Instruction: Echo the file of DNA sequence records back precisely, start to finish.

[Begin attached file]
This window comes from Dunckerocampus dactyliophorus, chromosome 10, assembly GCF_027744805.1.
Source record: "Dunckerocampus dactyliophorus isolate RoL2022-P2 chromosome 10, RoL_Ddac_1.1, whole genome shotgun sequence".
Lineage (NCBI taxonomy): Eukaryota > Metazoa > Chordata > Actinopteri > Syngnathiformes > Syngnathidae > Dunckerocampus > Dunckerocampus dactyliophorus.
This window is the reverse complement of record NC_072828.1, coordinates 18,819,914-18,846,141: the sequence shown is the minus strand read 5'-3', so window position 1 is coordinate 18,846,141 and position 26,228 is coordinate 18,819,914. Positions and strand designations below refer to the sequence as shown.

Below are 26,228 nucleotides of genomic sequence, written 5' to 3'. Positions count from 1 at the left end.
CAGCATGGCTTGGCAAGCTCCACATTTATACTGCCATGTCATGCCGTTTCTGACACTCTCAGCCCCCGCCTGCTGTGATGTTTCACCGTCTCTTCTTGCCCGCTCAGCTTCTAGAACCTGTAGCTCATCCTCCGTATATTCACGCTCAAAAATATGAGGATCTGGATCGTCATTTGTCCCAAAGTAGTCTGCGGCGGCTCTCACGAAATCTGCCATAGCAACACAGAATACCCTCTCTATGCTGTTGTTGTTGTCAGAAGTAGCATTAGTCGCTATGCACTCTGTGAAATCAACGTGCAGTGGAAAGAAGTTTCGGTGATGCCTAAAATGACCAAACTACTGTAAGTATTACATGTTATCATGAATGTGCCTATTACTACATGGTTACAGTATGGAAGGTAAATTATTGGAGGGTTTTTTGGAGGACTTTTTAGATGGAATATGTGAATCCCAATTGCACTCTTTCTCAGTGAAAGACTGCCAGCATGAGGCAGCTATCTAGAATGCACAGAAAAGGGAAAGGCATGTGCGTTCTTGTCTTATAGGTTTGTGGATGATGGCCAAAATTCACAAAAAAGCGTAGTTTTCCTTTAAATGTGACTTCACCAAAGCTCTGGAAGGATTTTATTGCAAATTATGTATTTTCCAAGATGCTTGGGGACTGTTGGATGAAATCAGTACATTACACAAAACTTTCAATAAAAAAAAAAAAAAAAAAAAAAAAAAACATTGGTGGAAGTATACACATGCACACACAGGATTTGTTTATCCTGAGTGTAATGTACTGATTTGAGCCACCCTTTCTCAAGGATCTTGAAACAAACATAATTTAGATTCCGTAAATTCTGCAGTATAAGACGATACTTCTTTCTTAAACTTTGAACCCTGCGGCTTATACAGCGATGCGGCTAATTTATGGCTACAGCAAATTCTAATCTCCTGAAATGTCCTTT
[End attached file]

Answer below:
This window comes from Dunckerocampus dactyliophorus, chromosome 10, assembly GCF_027744805.1.
Source record: "Dunckerocampus dactyliophorus isolate RoL2022-P2 chromosome 10, RoL_Ddac_1.1, whole genome shotgun sequence".
Lineage (NCBI taxonomy): Eukaryota > Metazoa > Chordata > Actinopteri > Syngnathiformes > Syngnathidae > Dunckerocampus > Dunckerocampus dactyliophorus.
This window is the reverse complement of record NC_072828.1, coordinates 18,819,914-18,846,141: the sequence shown is the minus strand read 5'-3', so window position 1 is coordinate 18,846,141 and position 26,228 is coordinate 18,819,914. Positions and strand designations below refer to the sequence as shown.

Below are 26,228 nucleotides of genomic sequence, written 5' to 3'. Positions count from 1 at the left end.
CAGCATGGCTTGGCAAGCTCCACATTTATACTGCCATGTCATGCCGTTTCTGACACTCTCAGCCCCCGCCTGCTGTGATGTTTCACCGTCTCTTCTTGCCCGCTCAGCTTCTAGAACCTGTAGCTCATCCTCCGTATATTCACGCTCAAAAATATGAGGATCTGGATCGTCATTTGTCCCAAAGTAGTCTGCGGCGGCTCTCACGAAATCTGCCATAGCAACACAGAATACCCTCTCTATGCTGTTGTTGTTGTCAGAAGTAGCATTAGTCGCTATGCACTCTGTGAAATCAACGTGCAGTGGAAAGAAGTTTCGGTGATGCCTAAAATGACCAAACTACTGTAAGTATTACATGTTATCATGAATGTGCCTATTACTACATGGTTACAGTATGGAAGGTAAATTATTGGAGGGTTTTTTGGAGGACTTTTTAGATGGAATATGTGAATCCCAATTGCACTCTTTCTCAGTGAAAGACTGCCAGCATGAGGCAGCTATCTAGAATGCACAGAAAAGGGAAAGGCATGTGCGTTCTTGTCTTATAGGTTTGTGGATGATGGCCAAAATTCACAAAAAAGCGTAGTTTTCCTTTAAATGTGACTTCACCAAAGCTCTGGAAGGATTTTATTGCAAATTATGTATTTTCCAAGATGCTTGGGGACTGTTGGATGAAATCAGTACATTACACAAAACTTTCAATAAAAAAAAAAAAAAAAAAAAAAAAAAACATTGGTGGAAGTATACACATGCACACACAGGATTTGTTTATCCTGAGTGTAATGTACTGATTTGAGCCACCCTTTCTCAAGGATCTTGAAACAAACATAATTTAGATTCCGTAAATTCTGCAGTATAAGACGATACTTCTTTCTTAAACTTTGAACCCTGCGGCTTATACAGCGATGCGGCTAATTTATGGCTACAGCAAATTCTAATCTCCTGAAATGTCCTTT